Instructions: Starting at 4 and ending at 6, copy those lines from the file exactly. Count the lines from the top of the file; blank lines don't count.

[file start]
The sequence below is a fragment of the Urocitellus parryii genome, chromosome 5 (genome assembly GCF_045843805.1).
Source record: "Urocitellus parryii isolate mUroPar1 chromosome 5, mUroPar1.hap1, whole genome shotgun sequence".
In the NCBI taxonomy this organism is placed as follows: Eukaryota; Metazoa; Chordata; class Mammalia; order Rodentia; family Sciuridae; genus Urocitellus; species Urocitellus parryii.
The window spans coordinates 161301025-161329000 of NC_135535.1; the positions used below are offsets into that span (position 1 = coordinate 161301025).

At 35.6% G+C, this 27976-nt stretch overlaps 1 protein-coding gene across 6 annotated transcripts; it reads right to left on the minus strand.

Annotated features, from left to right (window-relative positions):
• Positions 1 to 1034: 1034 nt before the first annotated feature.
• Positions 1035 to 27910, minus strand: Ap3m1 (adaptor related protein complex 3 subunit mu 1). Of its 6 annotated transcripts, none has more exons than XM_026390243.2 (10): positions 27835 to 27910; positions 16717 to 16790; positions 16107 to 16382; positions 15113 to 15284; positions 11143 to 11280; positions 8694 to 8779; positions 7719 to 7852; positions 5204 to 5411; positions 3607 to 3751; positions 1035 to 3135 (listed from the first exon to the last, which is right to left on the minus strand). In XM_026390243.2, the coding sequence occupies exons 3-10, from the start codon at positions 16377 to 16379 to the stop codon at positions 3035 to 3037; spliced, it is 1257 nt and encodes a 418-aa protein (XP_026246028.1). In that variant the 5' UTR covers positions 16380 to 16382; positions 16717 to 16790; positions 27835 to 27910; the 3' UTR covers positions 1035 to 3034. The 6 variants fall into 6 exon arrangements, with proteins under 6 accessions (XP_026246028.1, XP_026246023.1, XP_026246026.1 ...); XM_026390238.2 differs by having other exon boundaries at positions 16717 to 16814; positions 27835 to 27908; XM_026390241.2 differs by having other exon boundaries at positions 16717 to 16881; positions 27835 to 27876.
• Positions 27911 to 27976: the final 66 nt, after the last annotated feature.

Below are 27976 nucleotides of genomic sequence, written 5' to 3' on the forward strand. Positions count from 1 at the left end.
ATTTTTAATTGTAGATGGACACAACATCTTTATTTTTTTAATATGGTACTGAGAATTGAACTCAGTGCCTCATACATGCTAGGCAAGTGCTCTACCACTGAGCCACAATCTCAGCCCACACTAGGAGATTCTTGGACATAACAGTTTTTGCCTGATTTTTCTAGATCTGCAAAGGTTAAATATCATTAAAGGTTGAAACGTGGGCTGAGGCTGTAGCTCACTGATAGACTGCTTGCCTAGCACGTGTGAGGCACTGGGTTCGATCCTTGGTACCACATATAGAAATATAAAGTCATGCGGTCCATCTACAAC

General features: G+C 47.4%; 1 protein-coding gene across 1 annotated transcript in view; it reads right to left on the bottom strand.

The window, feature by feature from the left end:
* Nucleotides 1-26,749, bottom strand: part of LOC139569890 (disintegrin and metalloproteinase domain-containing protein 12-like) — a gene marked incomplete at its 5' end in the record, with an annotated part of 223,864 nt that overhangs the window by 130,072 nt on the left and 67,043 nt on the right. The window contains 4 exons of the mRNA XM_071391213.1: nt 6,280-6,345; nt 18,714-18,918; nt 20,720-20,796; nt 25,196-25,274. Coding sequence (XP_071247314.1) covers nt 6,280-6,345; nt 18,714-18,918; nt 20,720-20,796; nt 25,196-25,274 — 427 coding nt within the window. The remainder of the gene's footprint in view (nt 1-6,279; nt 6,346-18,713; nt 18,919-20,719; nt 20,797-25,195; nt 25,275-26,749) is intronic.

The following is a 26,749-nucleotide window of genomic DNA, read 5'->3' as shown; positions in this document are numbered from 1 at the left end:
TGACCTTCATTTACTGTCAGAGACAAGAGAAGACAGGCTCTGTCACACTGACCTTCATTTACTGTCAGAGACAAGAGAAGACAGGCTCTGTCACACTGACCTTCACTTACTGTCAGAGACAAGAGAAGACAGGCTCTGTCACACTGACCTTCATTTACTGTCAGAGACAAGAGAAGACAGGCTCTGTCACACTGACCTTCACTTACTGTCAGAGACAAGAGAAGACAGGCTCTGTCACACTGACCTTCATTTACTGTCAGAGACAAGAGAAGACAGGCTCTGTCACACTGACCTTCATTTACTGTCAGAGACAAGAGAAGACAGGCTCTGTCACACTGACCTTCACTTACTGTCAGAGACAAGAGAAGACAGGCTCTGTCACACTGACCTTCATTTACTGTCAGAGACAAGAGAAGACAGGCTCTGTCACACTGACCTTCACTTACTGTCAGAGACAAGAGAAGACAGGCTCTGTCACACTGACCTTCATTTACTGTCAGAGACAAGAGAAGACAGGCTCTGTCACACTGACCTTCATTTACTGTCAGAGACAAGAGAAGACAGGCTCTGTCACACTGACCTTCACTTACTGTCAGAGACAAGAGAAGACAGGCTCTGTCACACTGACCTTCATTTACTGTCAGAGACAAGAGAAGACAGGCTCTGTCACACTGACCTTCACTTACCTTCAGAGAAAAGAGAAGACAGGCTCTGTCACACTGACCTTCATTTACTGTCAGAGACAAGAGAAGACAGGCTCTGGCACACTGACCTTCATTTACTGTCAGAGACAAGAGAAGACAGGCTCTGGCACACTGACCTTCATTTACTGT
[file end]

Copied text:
The window spans coordinates 161301025-161329000 of NC_135535.1; the positions used below are offsets into that span (position 1 = coordinate 161301025).

At 35.6% G+C, this 27976-nt stretch overlaps 1 protein-coding gene across 6 annotated transcripts; it reads right to left on the minus strand.

Annotated features, from left to right (window-relative positions):